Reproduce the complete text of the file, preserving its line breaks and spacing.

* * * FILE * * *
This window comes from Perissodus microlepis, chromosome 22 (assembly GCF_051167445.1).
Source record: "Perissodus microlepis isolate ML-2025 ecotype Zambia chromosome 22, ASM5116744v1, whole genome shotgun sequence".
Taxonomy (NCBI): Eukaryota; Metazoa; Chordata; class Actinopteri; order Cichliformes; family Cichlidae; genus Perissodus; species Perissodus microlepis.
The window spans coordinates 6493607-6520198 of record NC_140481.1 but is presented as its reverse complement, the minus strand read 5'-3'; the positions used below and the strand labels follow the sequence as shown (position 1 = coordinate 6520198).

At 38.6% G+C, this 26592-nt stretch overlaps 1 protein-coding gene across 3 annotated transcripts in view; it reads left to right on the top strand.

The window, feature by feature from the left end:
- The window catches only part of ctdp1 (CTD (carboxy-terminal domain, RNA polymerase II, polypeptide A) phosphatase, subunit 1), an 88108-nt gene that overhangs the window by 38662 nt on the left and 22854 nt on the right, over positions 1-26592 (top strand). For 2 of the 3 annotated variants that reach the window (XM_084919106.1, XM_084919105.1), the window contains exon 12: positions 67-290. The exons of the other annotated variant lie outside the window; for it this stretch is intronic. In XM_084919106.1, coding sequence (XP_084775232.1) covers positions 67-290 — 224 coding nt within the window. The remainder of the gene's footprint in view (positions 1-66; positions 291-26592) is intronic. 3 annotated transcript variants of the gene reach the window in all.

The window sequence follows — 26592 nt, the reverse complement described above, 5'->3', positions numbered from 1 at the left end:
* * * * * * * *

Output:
This window comes from Perissodus microlepis, chromosome 22 (assembly GCF_051167445.1).
Source record: "Perissodus microlepis isolate ML-2025 ecotype Zambia chromosome 22, ASM5116744v1, whole genome shotgun sequence".
Taxonomy (NCBI): Eukaryota; Metazoa; Chordata; class Actinopteri; order Cichliformes; family Cichlidae; genus Perissodus; species Perissodus microlepis.
The window spans coordinates 6493607-6520198 of record NC_140481.1 but is presented as its reverse complement, the minus strand read 5'-3'; the positions used below and the strand labels follow the sequence as shown (position 1 = coordinate 6520198).

At 38.6% G+C, this 26592-nt stretch overlaps 1 protein-coding gene across 3 annotated transcripts in view; it reads left to right on the top strand.

The window, feature by feature from the left end:
- The window catches only part of ctdp1 (CTD (carboxy-terminal domain, RNA polymerase II, polypeptide A) phosphatase, subunit 1), an 88108-nt gene that overhangs the window by 38662 nt on the left and 22854 nt on the right, over positions 1-26592 (top strand). For 2 of the 3 annotated variants that reach the window (XM_084919106.1, XM_084919105.1), the window contains exon 12: positions 67-290. The exons of the other annotated variant lie outside the window; for it this stretch is intronic. In XM_084919106.1, coding sequence (XP_084775232.1) covers positions 67-290 — 224 coding nt within the window. The remainder of the gene's footprint in view (positions 1-66; positions 291-26592) is intronic. 3 annotated transcript variants of the gene reach the window in all.

The window sequence follows — 26592 nt, the reverse complement described above, 5'->3', positions numbered from 1 at the left end: